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joinder

[join-der]
noun
  1. the act of joining.
  2. Law.
    1. the joining of causes of action in a suit.
    2. the joining of parties in a suit.
    3. the acceptance by a party to an action of an issue tendered.
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Origin of joinder

From the French word joindre, dating back to 1595–1605. See join, -er3
Dictionary.com Unabridged Based on the Random House Unabridged Dictionary, © Random House, Inc. 2018

Examples from the Web for joinder

Historical Examples

  • She can not encumber or dispose of her separate estate without his joinder.

    The History of Woman Suffrage, Volume IV

    Various

  • He speaks of the benefit of joinder as derived from the persona of the grantor.

    The Common Law

    Oliver Wendell Holmes, Jr.

  • The joinder of times is given to those who succeed to the place of another.

    The Common Law

    Oliver Wendell Holmes, Jr.

  • The way of thinking which led to the accessio or joinder of times is equally visible in other cases.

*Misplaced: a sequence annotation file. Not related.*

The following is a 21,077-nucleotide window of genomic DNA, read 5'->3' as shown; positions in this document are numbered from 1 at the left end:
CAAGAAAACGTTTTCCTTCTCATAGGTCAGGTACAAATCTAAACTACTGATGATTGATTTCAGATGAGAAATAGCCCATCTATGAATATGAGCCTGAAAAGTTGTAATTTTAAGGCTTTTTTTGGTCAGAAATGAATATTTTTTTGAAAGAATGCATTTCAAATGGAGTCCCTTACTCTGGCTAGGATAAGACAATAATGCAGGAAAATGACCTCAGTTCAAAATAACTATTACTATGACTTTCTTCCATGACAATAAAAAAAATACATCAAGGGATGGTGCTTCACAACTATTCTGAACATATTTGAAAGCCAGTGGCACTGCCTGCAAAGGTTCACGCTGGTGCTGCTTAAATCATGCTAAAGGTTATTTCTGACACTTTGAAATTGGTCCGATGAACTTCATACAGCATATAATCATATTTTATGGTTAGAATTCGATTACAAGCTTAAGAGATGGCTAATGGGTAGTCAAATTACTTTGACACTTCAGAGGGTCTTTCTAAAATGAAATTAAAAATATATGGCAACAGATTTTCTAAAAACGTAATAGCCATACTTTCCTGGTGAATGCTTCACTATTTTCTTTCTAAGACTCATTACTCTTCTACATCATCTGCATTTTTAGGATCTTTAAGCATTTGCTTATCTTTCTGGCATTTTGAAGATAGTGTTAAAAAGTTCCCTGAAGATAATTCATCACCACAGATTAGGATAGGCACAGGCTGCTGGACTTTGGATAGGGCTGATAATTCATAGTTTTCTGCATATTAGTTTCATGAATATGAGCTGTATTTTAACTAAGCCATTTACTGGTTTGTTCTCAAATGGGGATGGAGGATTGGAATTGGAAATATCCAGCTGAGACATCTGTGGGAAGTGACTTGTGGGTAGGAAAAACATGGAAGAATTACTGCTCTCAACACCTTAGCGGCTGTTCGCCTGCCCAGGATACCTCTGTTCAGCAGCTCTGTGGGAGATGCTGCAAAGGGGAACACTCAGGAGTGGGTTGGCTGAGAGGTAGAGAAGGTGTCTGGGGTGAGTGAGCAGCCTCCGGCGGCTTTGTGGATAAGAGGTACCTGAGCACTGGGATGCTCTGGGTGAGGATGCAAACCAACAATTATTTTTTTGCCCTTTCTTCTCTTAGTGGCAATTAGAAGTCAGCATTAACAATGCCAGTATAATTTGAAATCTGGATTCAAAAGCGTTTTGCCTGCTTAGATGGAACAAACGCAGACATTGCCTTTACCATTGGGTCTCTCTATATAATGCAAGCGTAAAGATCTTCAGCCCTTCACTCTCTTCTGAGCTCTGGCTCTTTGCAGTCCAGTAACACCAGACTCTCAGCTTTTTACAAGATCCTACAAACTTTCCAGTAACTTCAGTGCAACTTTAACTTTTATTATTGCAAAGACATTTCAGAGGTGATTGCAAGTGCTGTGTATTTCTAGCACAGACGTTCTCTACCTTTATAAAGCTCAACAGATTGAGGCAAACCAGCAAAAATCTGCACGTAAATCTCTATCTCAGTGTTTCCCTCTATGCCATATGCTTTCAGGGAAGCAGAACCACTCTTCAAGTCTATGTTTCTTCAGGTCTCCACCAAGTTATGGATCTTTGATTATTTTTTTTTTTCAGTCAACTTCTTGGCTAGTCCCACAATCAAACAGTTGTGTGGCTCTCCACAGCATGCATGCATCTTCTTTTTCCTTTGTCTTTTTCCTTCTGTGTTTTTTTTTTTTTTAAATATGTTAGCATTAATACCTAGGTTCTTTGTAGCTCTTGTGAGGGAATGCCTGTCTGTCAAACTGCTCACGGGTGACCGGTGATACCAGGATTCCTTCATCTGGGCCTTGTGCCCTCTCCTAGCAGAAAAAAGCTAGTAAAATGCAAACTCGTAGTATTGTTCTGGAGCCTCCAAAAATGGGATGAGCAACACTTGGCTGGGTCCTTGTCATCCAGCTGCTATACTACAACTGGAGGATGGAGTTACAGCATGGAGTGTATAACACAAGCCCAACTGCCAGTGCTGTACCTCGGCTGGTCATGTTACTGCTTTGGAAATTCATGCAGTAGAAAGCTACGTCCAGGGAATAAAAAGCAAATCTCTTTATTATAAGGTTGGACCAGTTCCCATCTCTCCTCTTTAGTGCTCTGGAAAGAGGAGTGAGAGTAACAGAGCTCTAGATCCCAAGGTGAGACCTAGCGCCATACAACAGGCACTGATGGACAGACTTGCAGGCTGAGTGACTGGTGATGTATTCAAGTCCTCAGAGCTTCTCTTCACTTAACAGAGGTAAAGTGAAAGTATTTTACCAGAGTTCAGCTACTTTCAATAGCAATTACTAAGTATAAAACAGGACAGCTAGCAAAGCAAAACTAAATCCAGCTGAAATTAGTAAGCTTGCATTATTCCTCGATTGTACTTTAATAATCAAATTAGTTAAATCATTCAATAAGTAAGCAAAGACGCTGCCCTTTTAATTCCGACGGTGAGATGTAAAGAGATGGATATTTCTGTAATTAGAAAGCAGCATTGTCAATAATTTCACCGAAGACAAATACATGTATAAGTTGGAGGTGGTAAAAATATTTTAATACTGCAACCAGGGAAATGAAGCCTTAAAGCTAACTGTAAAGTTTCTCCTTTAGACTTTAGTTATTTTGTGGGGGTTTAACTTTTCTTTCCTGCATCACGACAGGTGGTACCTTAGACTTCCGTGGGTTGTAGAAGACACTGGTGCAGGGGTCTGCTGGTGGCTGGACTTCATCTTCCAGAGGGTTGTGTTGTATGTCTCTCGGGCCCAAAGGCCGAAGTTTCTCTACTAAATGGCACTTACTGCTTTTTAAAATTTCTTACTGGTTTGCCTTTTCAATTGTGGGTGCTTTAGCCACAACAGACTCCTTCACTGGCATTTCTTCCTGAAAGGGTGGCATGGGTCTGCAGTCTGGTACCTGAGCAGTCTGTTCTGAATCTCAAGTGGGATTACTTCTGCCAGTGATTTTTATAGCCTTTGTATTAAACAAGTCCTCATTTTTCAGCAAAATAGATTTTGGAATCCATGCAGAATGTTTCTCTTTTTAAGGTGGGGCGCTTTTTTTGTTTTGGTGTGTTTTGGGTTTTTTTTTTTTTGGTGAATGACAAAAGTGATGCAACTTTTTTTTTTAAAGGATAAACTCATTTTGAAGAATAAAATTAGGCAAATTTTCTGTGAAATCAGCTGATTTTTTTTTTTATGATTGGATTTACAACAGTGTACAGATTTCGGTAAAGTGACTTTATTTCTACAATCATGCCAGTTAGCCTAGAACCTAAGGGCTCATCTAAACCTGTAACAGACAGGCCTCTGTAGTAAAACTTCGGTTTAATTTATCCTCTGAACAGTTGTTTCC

The Common Law

    Oliver Wendell Holmes, Jr.

  • But the succession which admits a joinder of times is not hereditary succession alone.

    The Common Law

    Oliver Wendell Holmes, Jr.


British Dictionary definitions for joinder

joinder

noun
  1. the act of joining, esp in legal contexts
  2. law
    1. (in pleading) the stage at which the parties join issue (joinder of issue)
    2. the joining of two or more persons as coplaintiffs or codefendants (joinder of parties)
    3. the joining of two or more causes in one suit
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Word Origin

C17: from French joindre to join
Collins English Dictionary - Complete & Unabridged 2012 Digital Edition © William Collins Sons & Co. Ltd. 1979, 1986 © HarperCollins Publishers 1998, 2000, 2003, 2005, 2006, 2007, 2009, 2012

Word Origin and History for joinder

n.

"act of joining together" (usually in specific legal senses), c.1600, from French joindre "to join," taken as a noun (see join).

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Online Etymology Dictionary, © 2010 Douglas Harper